Bolon was born in Pennsylvania, where he married, eventually emigrating west and settling in Vancouver, Washington. During the Cayuse War Bolon served in the Oregon militia.
By May 1855 he was working as a Sub-Agent in the Bureau of Indian Affairs, reporting to Agent James Doty. Bolon had been assigned responsibility for the Yakima Reservation and spent the summer of 1855 meeting tribal leaders and learning the geography of the area. Bolon was well-liked by the Yakama and had forged a close friendship with Shumaway, Kamiakin's younger brother.
Treaties between the United States and several Indian tribes in the Washington Territory resulted in reluctant tribal recognition of U.S. sovereignty over a vast amount of land in the Washington Territory. The tribes, in return for this recognition, were to receive half of the fish in the territory in perpetuity, awards of money and provisions, and reserved lands where white settlement would be prohibited. While governor Isaac Stevens had guaranteed the inviolability of Native American territory following tribal ascension to the treaties, he lacked the legal authority to enforce it pending ratification of the agreements by the United States Senate. Meanwhile, the widely-publicized discovery of gold in Yakama territory prompted an influx of unruly prospectors who traveled, unchecked, across the newly defined tribal lands, to the growing consternation of Indian leaders. In 1855 two of these prospectors were killed by Qualchin, the nephew of Kamiakin, after it was discovered they had raped a Yakama woman.
Some confusion exists surrounding the death of Bolon. According to the most popular version of events, Bolon, receiving word of the prospector deaths, departed for the scene on horseback to investigate but was intercepted by Shumaway who warned him Qualchin was too dangerous to confront. Heeding Shumaway's warning, Bolon turned back and began the ride home. En route he came upon a group of Yakama traveling south and decided to ride along with them. One of the members of this group was Mosheel, Shumaway's son. Mosheel decided to kill Bolon for reasons that are not entirely clear. Though a number of Yakama in the traveling party protested, their objections were overruled by Mosheel who invoked his regal status. Discussions about Bolon's fate took place over much of the day (Bolon, who did not understand Sahaptian, was unaware of the conspiracy unfolding among his traveling companions). During a rest stop, as Bolon and the Yakama were eating lunch, Mosheel and at least three other Yakama set upon him with knives. Bolon yelled out in a Chinook dialect, "I did not come to fight you!" before being stabbed in the throat. Bolon's horse was then shot, and his body and personal effects burned. These details of Bolon's death were told to rancher Lucullus McWhorter sometime between 1911 and 1915 by the elderly Suleil, who claimed to have been witness to the event as a young man.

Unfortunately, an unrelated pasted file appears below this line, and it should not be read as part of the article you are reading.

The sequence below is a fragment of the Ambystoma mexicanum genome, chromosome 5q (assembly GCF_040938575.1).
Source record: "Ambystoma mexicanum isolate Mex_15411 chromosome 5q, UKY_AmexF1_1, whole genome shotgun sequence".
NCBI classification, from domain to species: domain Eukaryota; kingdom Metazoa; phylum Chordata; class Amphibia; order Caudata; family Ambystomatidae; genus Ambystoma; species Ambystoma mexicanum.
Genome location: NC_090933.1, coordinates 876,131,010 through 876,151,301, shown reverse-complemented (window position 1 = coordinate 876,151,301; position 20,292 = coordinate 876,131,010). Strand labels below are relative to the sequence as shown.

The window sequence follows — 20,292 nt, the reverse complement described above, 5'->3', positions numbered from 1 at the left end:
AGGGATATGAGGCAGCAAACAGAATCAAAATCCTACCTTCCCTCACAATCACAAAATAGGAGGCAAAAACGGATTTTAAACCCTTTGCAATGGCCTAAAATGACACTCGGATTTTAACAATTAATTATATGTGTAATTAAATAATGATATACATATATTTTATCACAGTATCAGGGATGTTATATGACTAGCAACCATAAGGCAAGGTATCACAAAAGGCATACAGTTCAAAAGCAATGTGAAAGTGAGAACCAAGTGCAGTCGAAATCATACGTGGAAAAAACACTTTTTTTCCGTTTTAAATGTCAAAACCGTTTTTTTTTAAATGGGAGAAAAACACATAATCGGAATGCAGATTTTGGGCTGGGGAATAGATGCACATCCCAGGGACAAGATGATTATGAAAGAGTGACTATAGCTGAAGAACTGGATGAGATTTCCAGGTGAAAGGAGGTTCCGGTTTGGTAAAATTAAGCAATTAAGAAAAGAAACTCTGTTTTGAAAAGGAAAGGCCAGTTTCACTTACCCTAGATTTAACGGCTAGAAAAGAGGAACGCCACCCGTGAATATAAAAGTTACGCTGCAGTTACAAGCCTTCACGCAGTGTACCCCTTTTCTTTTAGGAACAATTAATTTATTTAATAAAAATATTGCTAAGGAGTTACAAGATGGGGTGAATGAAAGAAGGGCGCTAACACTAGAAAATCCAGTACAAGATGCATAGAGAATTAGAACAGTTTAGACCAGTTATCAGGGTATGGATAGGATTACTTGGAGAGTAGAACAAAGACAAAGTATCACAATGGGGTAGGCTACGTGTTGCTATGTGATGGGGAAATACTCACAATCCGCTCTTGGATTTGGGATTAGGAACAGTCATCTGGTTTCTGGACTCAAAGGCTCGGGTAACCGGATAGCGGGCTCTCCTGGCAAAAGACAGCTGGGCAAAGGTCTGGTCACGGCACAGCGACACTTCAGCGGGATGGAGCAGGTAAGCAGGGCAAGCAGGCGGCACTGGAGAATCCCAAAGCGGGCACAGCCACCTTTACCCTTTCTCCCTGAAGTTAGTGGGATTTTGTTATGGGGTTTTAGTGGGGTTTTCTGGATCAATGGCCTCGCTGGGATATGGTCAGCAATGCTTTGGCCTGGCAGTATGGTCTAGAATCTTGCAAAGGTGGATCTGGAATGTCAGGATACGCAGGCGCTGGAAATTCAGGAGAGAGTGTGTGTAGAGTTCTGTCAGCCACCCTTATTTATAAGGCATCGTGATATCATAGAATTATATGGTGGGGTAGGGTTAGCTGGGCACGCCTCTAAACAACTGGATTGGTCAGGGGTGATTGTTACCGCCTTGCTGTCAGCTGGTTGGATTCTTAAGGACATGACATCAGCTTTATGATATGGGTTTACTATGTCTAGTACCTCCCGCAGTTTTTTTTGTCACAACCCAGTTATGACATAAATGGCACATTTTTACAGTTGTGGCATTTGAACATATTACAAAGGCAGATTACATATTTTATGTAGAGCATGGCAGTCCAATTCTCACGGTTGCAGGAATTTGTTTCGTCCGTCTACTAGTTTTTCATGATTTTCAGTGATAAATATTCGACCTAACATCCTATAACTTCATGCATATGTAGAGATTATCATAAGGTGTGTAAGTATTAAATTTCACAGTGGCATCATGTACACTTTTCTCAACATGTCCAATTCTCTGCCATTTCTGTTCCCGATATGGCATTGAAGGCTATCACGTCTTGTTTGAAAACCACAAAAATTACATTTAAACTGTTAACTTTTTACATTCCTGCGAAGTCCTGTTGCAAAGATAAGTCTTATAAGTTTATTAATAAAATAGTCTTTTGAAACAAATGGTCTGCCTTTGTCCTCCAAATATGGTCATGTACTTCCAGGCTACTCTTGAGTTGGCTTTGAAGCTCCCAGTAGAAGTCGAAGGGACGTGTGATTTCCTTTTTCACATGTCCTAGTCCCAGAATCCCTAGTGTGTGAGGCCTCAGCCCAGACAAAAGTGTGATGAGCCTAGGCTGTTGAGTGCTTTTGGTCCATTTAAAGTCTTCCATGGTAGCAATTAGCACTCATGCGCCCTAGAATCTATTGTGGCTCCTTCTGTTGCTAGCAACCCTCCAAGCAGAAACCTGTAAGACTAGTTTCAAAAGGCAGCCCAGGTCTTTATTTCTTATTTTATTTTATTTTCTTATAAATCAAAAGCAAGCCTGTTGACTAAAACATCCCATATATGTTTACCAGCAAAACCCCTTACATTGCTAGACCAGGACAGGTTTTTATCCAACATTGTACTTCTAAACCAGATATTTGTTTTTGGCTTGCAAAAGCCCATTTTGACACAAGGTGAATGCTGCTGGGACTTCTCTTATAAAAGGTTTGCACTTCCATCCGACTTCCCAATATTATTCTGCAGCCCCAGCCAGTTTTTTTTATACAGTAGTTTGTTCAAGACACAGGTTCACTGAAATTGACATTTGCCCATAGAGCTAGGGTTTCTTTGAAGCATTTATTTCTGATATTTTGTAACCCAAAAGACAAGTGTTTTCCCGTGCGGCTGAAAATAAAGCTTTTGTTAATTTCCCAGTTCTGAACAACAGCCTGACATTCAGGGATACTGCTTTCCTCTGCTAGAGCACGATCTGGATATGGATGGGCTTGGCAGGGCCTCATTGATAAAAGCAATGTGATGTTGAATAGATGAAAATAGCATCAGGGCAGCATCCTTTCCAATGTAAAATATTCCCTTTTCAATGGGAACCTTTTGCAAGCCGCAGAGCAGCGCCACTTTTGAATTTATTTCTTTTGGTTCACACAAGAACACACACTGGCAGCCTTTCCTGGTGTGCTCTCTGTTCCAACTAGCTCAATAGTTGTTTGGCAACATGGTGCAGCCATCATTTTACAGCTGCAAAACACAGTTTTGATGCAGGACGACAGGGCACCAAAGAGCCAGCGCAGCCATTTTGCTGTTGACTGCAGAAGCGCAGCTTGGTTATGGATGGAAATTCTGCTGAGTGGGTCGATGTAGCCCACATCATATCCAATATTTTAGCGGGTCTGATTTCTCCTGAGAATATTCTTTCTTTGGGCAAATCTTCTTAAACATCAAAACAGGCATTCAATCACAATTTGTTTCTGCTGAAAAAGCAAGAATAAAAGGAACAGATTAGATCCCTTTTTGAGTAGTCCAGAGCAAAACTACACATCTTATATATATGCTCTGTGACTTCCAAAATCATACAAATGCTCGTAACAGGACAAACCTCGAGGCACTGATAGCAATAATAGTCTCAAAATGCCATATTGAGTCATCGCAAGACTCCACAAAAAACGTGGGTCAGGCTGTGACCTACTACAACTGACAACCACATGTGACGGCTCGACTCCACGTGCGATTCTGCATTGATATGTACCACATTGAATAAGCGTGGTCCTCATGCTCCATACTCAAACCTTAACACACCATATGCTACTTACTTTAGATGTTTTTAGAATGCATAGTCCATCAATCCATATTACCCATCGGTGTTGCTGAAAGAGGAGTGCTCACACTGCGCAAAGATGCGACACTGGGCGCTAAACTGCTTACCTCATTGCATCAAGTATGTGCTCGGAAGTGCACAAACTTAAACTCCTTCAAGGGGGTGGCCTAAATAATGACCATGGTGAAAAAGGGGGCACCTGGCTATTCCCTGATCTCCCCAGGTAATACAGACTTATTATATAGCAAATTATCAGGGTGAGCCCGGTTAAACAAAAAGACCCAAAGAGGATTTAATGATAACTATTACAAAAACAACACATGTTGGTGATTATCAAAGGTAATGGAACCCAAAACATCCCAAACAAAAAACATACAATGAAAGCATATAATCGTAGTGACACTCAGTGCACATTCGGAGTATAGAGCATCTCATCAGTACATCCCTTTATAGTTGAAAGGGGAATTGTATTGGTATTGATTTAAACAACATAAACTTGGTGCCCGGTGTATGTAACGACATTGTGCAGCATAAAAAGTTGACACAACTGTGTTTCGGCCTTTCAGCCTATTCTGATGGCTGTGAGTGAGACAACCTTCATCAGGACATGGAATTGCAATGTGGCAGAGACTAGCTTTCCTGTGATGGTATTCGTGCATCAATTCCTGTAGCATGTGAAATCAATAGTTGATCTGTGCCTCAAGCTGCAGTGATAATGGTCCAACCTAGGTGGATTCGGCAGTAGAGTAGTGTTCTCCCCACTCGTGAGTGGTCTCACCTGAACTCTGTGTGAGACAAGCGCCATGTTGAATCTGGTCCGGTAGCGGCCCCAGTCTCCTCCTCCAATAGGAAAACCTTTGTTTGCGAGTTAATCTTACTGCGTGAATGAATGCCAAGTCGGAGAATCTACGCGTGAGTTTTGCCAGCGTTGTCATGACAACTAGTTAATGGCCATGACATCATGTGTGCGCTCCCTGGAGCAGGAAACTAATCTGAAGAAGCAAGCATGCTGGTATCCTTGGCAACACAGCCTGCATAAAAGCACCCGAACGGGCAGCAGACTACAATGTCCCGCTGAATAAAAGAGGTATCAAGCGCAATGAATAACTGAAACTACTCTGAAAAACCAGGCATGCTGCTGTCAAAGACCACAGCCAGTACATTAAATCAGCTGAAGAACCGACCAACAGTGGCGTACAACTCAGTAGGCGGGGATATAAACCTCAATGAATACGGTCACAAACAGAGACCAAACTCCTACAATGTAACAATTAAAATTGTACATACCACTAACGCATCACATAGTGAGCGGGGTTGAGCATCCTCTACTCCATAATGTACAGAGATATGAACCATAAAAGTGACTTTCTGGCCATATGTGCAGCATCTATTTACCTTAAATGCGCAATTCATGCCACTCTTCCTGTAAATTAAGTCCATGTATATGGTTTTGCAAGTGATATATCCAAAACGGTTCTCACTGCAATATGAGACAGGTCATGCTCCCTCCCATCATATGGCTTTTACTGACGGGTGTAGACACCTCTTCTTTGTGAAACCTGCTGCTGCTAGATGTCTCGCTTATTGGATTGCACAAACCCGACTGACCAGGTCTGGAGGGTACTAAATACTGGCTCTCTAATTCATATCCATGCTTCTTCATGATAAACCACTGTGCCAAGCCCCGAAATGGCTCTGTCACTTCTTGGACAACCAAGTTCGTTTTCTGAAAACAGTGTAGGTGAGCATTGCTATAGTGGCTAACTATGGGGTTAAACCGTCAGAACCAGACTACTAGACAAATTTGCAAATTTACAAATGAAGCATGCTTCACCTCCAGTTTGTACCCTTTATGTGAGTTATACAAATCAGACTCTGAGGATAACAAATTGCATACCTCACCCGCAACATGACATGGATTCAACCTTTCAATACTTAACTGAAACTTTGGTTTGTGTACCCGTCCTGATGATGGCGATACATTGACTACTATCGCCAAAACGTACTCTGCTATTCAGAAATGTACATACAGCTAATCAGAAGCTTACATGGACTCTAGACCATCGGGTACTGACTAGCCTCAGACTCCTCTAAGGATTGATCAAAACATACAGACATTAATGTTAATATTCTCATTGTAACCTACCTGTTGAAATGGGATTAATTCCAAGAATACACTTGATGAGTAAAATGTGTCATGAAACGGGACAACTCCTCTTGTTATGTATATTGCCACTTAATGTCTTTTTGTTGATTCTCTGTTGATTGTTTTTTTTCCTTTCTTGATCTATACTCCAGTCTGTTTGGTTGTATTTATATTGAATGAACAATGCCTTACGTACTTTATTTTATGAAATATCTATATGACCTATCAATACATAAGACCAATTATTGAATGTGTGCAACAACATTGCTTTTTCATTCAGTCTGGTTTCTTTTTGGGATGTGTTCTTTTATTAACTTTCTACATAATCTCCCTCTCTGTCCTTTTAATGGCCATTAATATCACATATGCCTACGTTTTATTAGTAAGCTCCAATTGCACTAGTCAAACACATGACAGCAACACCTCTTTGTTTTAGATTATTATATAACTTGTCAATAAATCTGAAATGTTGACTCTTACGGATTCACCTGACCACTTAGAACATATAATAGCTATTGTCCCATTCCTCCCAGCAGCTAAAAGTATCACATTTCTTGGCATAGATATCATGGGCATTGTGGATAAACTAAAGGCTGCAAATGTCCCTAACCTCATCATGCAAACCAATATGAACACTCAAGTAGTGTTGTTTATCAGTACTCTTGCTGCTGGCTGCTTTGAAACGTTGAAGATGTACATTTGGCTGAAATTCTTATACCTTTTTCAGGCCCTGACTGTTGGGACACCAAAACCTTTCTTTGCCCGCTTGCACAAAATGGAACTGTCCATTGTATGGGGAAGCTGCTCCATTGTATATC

A different version of events has Bolon murdered by Qualchin himself after threatening reprisals for the killing of the prospectors. This version of the story was more popular prior to the recording of Suleil's narrative by McWhorter. When Qualchin, toward the end of the Yakima War, was captured and hanged by Col. George Wright, it was under the assumption that he was the murderer of Bolon.
When Shumaway heard of Bolon's death he immediately sent an ambassador to inform the U.S. Army garrison at Fort Dalles, before calling for the arrest of his son, Mosheel, who he said should be turned-over to the territorial government to forestall the American retaliation he felt would likely occur. A Yakama council overruled Shumaway, however, and began preparing for war. After receiving Shumaway's ambassador, U.S. Army district commander Gabriel Rains ordered Major Granville O. Haller to set out with an expeditionary column from Fort Dalles. Haller's force was met and turned-back at the edge of Yakama territory by a large group of Yakama warriors. As Haller withdrew, his company was engaged and routed by the Yakama.
News of the death of Bolon and the defeat of Haller's company sparked panic throughout the territory and fear that an Indian uprising was in progress. Rains appealed to the governments of Washington and Oregon for military aid. In response, two companies of Washington militia were mobilized to reinforce the 350 federal troops already under Rains' command, while Oregon Governor George Law Curry activated a cavalry regiment of 800 men, three companies of which crossed the Columbia River and into Washington territory in early November. The Yakima War had begun.
After the end of hostilities, two of Mosheel's confederates in the murder of Bolon were arrested at Priest Rapids by a detachment of United States Army Indian Scouts who returned them to Fort Simcoe where they were hanged. Mosheel himself was captured and turned-over to the U.S. Army by other Yakama as a peace offering. He was shot and killed by American soldiers while attempting escape.
Bolon was married; at the time of his death, his wife was pregnant.
Two monuments were established to Bolon in 1918 by the Washington State Historical Society. The first was placed at the site of his death in a remote area 24 miles outside Goldendale, Washington. (The site of Bolon's death had been revealed to McWhorter and a Klickitat, William Charley, by Suleil.) The second monument was placed at a more visible crossroads approximately four miles away from the first monument. Gen. Hazard Stevens, who was in frail health and would suffer the stroke that led to his death the following day, spoke at the dedication ceremony. During his address, Stevens eulogized Bolon as the best friend of the Yakama among the whites.
Bolon's name is also inscribed on the Washington Peace Officers Memorial, located adjacent to the Washington State Capitol in Olympia, Washington.